Uli and Cuauhtémoc are brothers in Harlingen, Texas and one night flying a crop duster on a joyride, they crash just across the border in Mexico. One brother wakes up gagged and bound, and the other wakes up in hospital. Back in Texas, their mother (Araceli) wakes up to a knock on the door from police and quickly makes her way over to Mexico to find her sons. The narrative is told between each of their perspectives in overlapping succession, and follows their search to reunite. Each time the reader is introduced to a new perspective, we get enough of a backstory to situate the character without compromising any of the pace written into the plot itself.
I really appreciated how much Peña pushed each of his characters and really tested their limits in the face of complexity and danger and great uncertainty, and how place was so evocatively written to almost become a character in its own right, particularly in the case of San Miguel. While on a literal level the story examines the impact of international drug smuggling, it was the way the individual people we followed were written that really grabbed my attention. I found strengths in each of the perspectives we followed–the more practical and literal journey we followed with Araceli, the heart-in-mouth pace that swept Cuauhtémoc’s narrative arc forward, and Uli who’s slow-building (but in moments, deep-seated) connection with June broke my heart.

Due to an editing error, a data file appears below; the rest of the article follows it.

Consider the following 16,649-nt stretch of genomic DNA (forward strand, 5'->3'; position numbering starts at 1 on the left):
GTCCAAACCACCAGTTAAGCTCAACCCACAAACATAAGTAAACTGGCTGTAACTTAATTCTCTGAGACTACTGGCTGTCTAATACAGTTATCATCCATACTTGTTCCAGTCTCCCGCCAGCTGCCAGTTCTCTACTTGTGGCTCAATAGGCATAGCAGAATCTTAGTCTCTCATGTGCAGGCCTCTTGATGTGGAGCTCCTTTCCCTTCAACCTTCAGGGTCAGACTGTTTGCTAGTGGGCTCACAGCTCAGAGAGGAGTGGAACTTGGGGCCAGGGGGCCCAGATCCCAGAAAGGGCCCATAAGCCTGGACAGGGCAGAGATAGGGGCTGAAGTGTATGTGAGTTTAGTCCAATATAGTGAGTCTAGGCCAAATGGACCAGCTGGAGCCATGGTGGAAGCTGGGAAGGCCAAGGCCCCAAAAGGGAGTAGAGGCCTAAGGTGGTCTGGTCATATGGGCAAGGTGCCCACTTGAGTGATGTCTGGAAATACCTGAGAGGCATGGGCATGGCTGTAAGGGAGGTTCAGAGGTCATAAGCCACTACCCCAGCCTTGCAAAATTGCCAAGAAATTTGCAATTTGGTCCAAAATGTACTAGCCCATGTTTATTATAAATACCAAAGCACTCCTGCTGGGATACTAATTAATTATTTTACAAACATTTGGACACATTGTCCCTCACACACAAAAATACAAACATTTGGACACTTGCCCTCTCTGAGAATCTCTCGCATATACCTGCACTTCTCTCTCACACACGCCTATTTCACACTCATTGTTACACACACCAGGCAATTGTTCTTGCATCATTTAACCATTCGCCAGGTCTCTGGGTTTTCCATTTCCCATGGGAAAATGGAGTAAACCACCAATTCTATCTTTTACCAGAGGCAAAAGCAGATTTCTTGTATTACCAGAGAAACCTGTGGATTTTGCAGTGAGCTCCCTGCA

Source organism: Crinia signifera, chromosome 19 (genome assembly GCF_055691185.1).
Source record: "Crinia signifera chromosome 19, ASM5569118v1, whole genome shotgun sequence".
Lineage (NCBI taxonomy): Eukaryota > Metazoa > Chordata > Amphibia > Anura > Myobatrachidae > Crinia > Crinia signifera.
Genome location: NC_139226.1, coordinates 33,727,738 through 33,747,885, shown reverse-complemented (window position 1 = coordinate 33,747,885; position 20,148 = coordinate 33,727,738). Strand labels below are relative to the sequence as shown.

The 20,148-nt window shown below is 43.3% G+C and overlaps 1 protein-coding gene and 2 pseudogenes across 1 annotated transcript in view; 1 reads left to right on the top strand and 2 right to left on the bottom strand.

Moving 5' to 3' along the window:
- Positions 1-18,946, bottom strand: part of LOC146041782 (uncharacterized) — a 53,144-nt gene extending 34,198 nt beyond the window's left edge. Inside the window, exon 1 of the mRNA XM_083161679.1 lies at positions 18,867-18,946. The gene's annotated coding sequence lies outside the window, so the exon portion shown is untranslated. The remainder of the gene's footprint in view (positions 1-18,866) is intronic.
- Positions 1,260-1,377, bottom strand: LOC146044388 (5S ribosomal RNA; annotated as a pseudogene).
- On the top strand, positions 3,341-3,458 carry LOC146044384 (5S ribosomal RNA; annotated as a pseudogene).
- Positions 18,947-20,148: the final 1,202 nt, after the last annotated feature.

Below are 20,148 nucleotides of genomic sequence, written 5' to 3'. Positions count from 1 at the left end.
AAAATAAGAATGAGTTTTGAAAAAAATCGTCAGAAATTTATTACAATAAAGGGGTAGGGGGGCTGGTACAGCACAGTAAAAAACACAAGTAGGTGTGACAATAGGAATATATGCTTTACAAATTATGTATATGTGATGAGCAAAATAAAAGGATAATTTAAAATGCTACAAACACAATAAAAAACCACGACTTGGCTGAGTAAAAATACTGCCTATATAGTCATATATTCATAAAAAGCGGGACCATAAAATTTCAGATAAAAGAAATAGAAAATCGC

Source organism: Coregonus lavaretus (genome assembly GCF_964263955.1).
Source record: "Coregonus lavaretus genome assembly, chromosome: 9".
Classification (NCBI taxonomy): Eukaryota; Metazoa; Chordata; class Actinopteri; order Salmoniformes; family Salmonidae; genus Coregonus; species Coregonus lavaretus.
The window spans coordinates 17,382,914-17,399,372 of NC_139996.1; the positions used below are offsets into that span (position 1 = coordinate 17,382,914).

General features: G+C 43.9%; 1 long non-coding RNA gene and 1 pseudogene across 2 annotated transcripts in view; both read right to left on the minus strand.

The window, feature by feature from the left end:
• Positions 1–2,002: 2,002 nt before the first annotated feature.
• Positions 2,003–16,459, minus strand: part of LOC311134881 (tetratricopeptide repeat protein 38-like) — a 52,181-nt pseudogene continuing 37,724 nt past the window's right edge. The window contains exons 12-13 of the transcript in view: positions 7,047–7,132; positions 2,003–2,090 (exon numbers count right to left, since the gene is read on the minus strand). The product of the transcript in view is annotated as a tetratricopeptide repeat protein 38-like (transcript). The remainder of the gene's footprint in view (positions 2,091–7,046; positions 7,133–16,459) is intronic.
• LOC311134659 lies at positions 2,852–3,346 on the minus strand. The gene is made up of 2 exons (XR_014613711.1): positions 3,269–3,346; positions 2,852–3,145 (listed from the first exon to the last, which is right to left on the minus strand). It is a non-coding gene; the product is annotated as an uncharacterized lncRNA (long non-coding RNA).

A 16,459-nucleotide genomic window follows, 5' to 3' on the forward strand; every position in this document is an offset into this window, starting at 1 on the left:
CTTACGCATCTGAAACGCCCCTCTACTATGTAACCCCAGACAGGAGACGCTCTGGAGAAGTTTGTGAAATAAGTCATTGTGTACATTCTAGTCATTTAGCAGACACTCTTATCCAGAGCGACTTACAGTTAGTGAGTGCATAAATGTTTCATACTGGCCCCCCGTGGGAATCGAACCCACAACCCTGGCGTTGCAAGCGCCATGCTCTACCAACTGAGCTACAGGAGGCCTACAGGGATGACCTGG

Many thanks to Brazos Bookstore for hosting a bookclub with the author, and putting it and many other works of local Houston literature on my radar!